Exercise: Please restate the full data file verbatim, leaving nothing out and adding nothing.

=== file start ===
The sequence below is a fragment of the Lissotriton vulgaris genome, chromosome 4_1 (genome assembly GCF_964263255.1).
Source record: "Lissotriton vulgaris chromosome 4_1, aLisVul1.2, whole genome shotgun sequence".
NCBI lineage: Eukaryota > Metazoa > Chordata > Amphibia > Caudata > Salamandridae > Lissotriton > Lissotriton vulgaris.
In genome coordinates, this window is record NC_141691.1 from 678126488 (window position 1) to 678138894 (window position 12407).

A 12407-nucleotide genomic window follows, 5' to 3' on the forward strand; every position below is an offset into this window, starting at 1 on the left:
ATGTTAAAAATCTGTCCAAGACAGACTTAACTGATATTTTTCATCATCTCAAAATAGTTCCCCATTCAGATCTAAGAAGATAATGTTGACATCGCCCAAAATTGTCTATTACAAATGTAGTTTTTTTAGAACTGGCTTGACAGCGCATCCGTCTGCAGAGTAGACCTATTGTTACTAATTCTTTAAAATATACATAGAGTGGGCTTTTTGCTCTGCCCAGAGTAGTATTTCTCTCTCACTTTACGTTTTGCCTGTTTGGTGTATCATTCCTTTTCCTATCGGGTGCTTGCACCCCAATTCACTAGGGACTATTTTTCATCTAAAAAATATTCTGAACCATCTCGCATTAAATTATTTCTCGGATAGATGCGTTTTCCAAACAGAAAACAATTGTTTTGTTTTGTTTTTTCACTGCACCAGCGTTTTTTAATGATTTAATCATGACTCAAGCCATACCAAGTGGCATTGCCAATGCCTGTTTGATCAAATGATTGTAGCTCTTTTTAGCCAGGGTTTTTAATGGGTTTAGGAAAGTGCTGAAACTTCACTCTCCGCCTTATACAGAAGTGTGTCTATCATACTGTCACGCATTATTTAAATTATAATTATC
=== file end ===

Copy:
The sequence below is a fragment of the Lissotriton vulgaris genome, chromosome 4_1 (genome assembly GCF_964263255.1).
Source record: "Lissotriton vulgaris chromosome 4_1, aLisVul1.2, whole genome shotgun sequence".
NCBI lineage: Eukaryota > Metazoa > Chordata > Amphibia > Caudata > Salamandridae > Lissotriton > Lissotriton vulgaris.
In genome coordinates, this window is record NC_141691.1 from 678126488 (window position 1) to 678138894 (window position 12407).

A 12407-nucleotide genomic window follows, 5' to 3' on the forward strand; every position below is an offset into this window, starting at 1 on the left:
ATGTTAAAAATCTGTCCAAGACAGACTTAACTGATATTTTTCATCATCTCAAAATAGTTCCCCATTCAGATCTAAGAAGATAATGTTGACATCGCCCAAAATTGTCTATTACAAATGTAGTTTTTTTAGAACTGGCTTGACAGCGCATCCGTCTGCAGAGTAGACCTATTGTTACTAATTCTTTAAAATATACATAGAGTGGGCTTTTTGCTCTGCCCAGAGTAGTATTTCTCTCTCACTTTACGTTTTGCCTGTTTGGTGTATCATTCCTTTTCCTATCGGGTGCTTGCACCCCAATTCACTAGGGACTATTTTTCATCTAAAAAATATTCTGAACCATCTCGCATTAAATTATTTCTCGGATAGATGCGTTTTCCAAACAGAAAACAATTGTTTTGTTTTGTTTTTTCACTGCACCAGCGTTTTTTAATGATTTAATCATGACTCAAGCCATACCAAGTGGCATTGCCAATGCCTGTTTGATCAAATGATTGTAGCTCTTTTTAGCCAGGGTTTTTAATGGGTTTAGGAAAGTGCTGAAACTTCACTCTCCGCCTTATACAGAAGTGTGTCTATCATACTGTCACGCATTATTTAAATTATAATTATC